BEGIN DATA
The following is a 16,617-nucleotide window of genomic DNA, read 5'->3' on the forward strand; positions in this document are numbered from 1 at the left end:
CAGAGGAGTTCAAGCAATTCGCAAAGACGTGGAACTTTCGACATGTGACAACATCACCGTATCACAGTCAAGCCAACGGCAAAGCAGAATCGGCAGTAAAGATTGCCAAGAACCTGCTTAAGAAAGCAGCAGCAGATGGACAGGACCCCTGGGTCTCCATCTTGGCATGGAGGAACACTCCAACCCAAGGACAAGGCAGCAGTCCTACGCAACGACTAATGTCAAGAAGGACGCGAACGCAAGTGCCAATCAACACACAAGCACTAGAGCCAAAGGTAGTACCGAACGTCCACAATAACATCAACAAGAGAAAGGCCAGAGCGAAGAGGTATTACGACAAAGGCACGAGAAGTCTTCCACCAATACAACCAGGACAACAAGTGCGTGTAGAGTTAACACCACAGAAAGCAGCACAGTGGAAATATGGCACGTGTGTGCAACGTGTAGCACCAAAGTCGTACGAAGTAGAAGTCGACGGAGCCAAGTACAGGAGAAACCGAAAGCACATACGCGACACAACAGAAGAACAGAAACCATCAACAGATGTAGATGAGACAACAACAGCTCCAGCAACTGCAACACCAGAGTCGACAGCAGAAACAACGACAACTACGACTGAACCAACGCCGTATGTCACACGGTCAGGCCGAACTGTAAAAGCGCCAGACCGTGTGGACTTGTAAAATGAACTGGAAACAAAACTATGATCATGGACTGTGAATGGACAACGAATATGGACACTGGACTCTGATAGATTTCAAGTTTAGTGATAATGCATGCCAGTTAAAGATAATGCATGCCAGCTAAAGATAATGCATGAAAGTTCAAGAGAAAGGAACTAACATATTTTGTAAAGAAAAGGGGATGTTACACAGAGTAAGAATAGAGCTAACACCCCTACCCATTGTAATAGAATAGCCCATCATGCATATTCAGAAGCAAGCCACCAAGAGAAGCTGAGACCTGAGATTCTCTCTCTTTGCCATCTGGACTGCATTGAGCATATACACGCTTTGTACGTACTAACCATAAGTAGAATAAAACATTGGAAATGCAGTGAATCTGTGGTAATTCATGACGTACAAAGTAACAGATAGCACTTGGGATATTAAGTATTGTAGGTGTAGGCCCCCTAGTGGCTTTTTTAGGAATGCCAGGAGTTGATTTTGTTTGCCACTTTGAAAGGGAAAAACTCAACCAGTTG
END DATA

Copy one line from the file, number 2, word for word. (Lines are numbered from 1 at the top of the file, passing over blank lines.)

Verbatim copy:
CAGAGGAGTTCAAGCAATTCGCAAAGACGTGGAACTTTCGACATGTGACAACATCACCGTATCACAGTCAAGCCAACGGCAAAGCAGAATCGGCAGTAAAGATTGCCAAGAACCTGCTTAAGAAAGCAGCAGCAGATGGACAGGACCCCTGGGTCTCCATCTTGGCATGGAGGAACACTCCAACCCAAGGACAAGGCAGCAGTCCTACGCAACGACTAATGTCAAGAAGGACGCGAACGCAAGTGCCAATCAACACACAAGCACTAGAGCCAAAGGTAGTACCGAACGTCCACAATAACATCAACAAGAGAAAGGCCAGAGCGAAGAGGTATTACGACAAAGGCACGAGAAGTCTTCCACCAATACAACCAGGACAACAAGTGCGTGTAGAGTTAACACCACAGAAAGCAGCACAGTGGAAATATGGCACGTGTGTGCAACGTGTAGCACCAAAGTCGTACGAAGTAGAAGTCGACGGAGCCAAGTACAGGAGAAACCGAAAGCACATACGCGACACAACAGAAGAACAGAAACCATCAACAGATGTAGATGAGACAACAACAGCTCCAGCAACTGCAACACCAGAGTCGACAGCAGAAACAACGACAACTACGACTGAACCAACGCCGTATGTCACACGGTCAGGCCGAACTGTAAAAGCGCCAGACCGTGTGGACTTGTAAAATGAACTGGAAACAAAACTATGATCATGGACTGTGAATGGACAACGAATATGGACACTGGACTCTGATAGATTTCAAGTTTAGTGATAATGCATGCCAGTTAAAGATAATGCATGCCAGCTAAAGATAATGCATGAAAGTTCAAGAGAAAGGAACTAACATATTTTGTAAAGAAAAGGGGATGTTACACAGAGTAAGAATAGAGCTAACACCCCTACCCATTGTAATAGAATAGCCCATCATGCATATTCAGAAGCAAGCCACCAAGAGAAGCTGAGACCTGAGATTCTCTCTCTTTGCCATCTGGACTGCATTGAGCATATACACGCTTTGTACGTACTAACCATAAGTAGAATAAAACATTGGAAATGCAGTGAATCTGTGGTAATTCATGACGTACAAAGTAACAGATAGCACTTGGGATATTAAGTATTGTAGGTGTAGGCCCCCTAGTGGCTTTTTTAGGAATGCCAGGAGTTGATTTTGTTTGCCACTTTGAAAGGGAAAAACTCAACCAGTTG